They have indicated that they did not give consent to the publication of the letter specifically, only to the communication of information to other doctors, and certainly not in the form that was published. We accept that the distress we have caused is irreparable, but hope that this apology will reduce any ongoing distress.

There are some factual claims – that the boy had not been given anaesthetics for two procedures between the ages of 1 and 4, as Simpson and Van said (and which might provide reassurance that his body was able to tolerate it).

The parents also say that they “do not recall” the doctors attempting to insert an IV cannula to give injectable anaesthetics – which seems to be an allegation that Simpson and Van in fact made no attempt to use the safer IV procedure before moving ahead with the risky inhalational one.

Finally, the parents dispute the judgement their son was especially “uncooperative”. Remember that in the original paper, this word was used five times in all. I can see why that would be distressing – it could be read to imply that the boy, rather than his doctors, was responsible for the use of the gas that killed him.

Simpson and Van also write an apology ‘for any distress’, but it concedes little ground. Here it is in full:

We offer an unreserved apology, particularly to the patient’s family, for any distress that has been created over the publication. The intention of our letter was always to inform the anaesthetic community in order that others may avoid a similar occurrence in the future. We understood his death to be a major event in a relatively small community and, thus, it was likely his identity may be guessed by some readers. This was taken into account when considering publication. We, therefore, took great care to try to protect the patient’s identity and to try to report the facts in an objective and non-judgmental manner. Any wording in the letter that caused offence or distress to family members by appearing judgmental is deeply regretted.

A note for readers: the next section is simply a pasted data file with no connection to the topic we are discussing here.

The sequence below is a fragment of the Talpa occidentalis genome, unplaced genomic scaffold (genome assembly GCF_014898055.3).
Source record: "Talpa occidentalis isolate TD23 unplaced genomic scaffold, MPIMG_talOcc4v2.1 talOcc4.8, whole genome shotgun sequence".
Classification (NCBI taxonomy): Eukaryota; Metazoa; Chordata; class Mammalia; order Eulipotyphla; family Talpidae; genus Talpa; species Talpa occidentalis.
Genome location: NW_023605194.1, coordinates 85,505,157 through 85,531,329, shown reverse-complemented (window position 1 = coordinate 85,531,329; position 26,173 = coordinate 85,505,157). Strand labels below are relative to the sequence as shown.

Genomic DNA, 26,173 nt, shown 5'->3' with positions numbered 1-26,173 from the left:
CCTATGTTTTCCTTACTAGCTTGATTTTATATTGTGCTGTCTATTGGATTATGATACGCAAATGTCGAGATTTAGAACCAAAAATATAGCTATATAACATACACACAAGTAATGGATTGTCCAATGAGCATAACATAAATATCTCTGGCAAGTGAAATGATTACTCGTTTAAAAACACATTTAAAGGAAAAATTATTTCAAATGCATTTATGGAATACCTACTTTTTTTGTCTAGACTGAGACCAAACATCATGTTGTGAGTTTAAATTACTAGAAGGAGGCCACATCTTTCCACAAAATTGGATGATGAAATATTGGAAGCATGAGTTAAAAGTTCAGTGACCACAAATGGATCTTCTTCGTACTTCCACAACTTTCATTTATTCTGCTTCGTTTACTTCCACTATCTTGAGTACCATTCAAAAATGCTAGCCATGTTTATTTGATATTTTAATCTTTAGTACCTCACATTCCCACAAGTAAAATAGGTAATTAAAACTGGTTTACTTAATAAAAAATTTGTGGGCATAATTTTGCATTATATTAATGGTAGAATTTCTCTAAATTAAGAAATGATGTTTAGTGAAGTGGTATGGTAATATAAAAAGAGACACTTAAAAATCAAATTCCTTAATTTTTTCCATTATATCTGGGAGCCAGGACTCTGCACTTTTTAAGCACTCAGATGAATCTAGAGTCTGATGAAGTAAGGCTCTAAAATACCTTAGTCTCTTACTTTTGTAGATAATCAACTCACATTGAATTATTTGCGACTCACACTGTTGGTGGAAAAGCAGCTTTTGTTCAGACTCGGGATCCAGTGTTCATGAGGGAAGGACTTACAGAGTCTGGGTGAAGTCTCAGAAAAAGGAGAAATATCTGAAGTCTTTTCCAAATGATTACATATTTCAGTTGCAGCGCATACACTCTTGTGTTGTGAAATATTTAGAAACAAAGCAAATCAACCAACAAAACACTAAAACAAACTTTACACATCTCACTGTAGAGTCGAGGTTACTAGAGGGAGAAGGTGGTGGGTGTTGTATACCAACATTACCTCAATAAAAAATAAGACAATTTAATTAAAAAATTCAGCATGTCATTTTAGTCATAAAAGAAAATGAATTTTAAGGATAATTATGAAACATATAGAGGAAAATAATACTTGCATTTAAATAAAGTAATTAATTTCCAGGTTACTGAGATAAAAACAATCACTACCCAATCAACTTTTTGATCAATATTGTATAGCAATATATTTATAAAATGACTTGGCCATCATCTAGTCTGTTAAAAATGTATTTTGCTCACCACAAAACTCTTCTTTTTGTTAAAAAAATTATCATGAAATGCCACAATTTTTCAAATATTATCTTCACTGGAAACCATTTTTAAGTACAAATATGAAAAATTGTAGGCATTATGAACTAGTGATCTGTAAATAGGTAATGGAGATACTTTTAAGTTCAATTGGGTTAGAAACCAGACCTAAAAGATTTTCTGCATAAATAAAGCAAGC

Notably, the original paper has not been retracted.

I wonder if anyone knows of a similar case in the medical literature?

ResearchBlogging.orgSimpson RS, & Van K (2013). Fatal rhabdomyolysis following volatile induction in a six-year-old boy with Duchenne Muscular Dystrophy. Anaesthesia and intensive care, 41 (6), 805-7 PMID: 24180726

Gibbs N (2014). Apology for distress caused by the publication of recent correspondence describing fatal rhabdomyolysis in a patient with Duchenne muscular dystrophy. Anaesthesia and intensive care, 42 (1) PMID: 24471672

Simpson R, & Van K (2014). Apology in relation to our recent letter describing a case of fatal rhabdomyolysis in a patient with Duchenne muscular dystrophy. Anaesthesia and intensive care, 42 (1) PMID: 24471673

CATEGORIZED UNDER: ethics, law, papers, select, Top Posts
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Neuroskeptic is a British neuroscientist who takes a skeptical look at his own field, and beyond. His blog offers a look at the latest developments in neuroscience, psychiatry and psychology through a critical lens.